Those who dance are considered insane by those who cannot hear the music.
I just found this indie musician, Christina Grimmie, after she’s been seen by more than 2 million others on YouTube. (Always a follower, never a leader: ho hum.) Anyway, her voice has such texture and range that I HAVE to bring her to your attention. She vocally manipulates a melody as I want to manipulate the storyline in a novel: she haunts, teases, powers up, then floors the listener. Enjoy.
If the video is missing, you can see it on YouTube by going here:
The intelligence and military agencies of the United States are working on automated systems to replace human analysts in intelligence work. The human brain is a masterful “sensemaking” device, but it is subject to the human weaknesses of fatigue, bias or stress. Therefore, the government is going all in to find a machine that can do the work as well as an human, and maybe better.
Until now, the agency points out, the human brain has remained “the only known example of a general-purpose sensemaking system.” Not for long: Iarpa wants a computer that would mimic human strengths, like analytic reasoning or learning from mistakes, but do it without the accompanying weaknesses. The ideal Iarpa system would first process and explain human sensemaking: why an analyst opted for one hypothesis over another. Then, the computer would improve upon it, by determining whether a decision-maker was affected by ambiguous data, deception, or even denial. Finally, the system would offer its own sensemaking hypothesis – without any extenuating influence – instead.
Iarpa suggests that the system would help out “overburdened analysts with routine, low-level analytic tasks.” But a 2001 report from the Office of the Assistant Secretary of Defense points out that sensemaking is most often compromised in high-stress situations, and, for that reason, humans are usually the weakest link.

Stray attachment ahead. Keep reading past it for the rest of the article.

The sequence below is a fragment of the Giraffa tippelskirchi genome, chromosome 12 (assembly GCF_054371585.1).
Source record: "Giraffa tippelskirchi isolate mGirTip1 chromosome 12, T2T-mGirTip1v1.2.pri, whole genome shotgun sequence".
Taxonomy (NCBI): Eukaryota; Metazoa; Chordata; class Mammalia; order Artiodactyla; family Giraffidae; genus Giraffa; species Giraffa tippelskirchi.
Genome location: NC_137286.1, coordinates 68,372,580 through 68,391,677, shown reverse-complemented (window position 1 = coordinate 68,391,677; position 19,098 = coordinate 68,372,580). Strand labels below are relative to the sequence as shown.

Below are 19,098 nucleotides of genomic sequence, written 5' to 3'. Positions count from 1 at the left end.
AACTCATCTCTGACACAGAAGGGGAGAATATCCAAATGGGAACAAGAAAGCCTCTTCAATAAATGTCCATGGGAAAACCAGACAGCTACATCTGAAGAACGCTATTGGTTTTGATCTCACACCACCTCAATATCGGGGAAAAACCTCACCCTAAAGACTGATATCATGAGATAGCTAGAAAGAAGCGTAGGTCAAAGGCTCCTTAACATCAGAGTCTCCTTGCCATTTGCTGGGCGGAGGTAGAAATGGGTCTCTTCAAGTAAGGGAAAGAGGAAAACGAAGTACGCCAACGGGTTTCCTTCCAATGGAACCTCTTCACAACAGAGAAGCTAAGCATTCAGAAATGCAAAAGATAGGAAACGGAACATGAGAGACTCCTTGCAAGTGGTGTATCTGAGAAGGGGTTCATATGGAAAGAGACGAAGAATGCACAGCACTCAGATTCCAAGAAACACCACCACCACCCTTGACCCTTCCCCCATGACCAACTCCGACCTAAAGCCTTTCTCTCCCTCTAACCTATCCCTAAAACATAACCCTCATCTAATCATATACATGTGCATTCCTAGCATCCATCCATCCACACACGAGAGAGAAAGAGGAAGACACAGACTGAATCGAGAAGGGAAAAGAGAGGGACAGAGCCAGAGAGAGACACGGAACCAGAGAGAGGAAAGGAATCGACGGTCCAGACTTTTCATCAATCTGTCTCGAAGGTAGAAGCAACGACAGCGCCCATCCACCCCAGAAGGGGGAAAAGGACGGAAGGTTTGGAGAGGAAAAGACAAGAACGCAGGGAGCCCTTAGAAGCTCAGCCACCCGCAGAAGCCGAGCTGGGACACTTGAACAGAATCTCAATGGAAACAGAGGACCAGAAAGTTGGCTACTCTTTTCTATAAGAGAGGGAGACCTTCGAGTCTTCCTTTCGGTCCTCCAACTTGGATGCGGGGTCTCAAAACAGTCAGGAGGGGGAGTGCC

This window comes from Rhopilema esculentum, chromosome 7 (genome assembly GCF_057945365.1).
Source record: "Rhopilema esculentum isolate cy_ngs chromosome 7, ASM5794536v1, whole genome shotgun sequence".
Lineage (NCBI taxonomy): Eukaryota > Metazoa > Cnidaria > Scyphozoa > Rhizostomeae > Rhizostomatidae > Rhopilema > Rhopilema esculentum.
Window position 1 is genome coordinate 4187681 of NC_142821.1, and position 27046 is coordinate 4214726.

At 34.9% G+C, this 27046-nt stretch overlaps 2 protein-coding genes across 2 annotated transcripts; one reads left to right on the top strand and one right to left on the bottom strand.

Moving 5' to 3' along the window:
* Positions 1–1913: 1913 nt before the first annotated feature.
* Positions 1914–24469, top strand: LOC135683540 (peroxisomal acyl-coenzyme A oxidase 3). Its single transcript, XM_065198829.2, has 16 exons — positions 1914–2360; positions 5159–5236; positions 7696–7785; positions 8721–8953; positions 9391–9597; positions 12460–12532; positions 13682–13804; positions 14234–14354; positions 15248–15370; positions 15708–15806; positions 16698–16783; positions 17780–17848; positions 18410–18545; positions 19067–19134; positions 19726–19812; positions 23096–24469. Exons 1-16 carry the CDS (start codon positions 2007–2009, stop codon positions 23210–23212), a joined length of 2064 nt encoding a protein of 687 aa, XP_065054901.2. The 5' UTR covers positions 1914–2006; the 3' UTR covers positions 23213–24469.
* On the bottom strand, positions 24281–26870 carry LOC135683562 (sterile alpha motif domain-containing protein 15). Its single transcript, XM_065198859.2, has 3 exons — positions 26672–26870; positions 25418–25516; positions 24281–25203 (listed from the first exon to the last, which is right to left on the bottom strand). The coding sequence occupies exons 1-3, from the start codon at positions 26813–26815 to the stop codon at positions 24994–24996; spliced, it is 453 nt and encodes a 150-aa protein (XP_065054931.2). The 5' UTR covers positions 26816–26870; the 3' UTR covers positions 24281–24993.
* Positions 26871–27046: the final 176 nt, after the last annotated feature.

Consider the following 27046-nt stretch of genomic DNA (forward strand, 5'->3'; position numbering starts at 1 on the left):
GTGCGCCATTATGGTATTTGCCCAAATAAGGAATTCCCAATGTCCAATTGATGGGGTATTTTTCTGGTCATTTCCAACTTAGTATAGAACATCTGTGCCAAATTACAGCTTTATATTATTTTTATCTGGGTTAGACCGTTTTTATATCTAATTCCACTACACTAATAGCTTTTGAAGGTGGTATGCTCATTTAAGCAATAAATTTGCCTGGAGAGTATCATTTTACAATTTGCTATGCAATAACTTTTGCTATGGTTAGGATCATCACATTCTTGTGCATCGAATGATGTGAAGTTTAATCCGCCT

All this gets me wondering, will there come a day when machines are used to write books, create poetry, works of art and music? Will a computer frame a photograph as well as Ansel Adams? Will 3-D copiers create art to rival Michelangelo’s masterpieces using flesh and blood models or mere mathematical formulas derived from analysis of 2-D items? And, if that day comes, who will the audience be?
As I listened to this piece of music, composed in 1948 solely from the sounds a train makes, vivid images came to mind. It surprised me how quickly a story started forming in my head. However, it is weeks earlier than this song prompt will post as I write this. So I’ll have to wait to see what happens when I listen to this “music” again. This may be the most interesting song prompt yet, since its melody is composed from environmental sound.
Title: Etude aux Chemins de Fer
Composer: Pierre Schaeffer
First, this blog writer never assumes that what is espoused here is the be all, end all for all people. On the contrary, I espouse what works for me–for the moment, when I am in the mood and not being lazy.
That said, I thought I’d share how my muse works to spin a tale from music. I use YouTube links for songs because:
- it’s easy to access for everyone
- it’s easy to replay the songs over and over
- lyrics are provided
- the YouTube channel deals with the copyright issues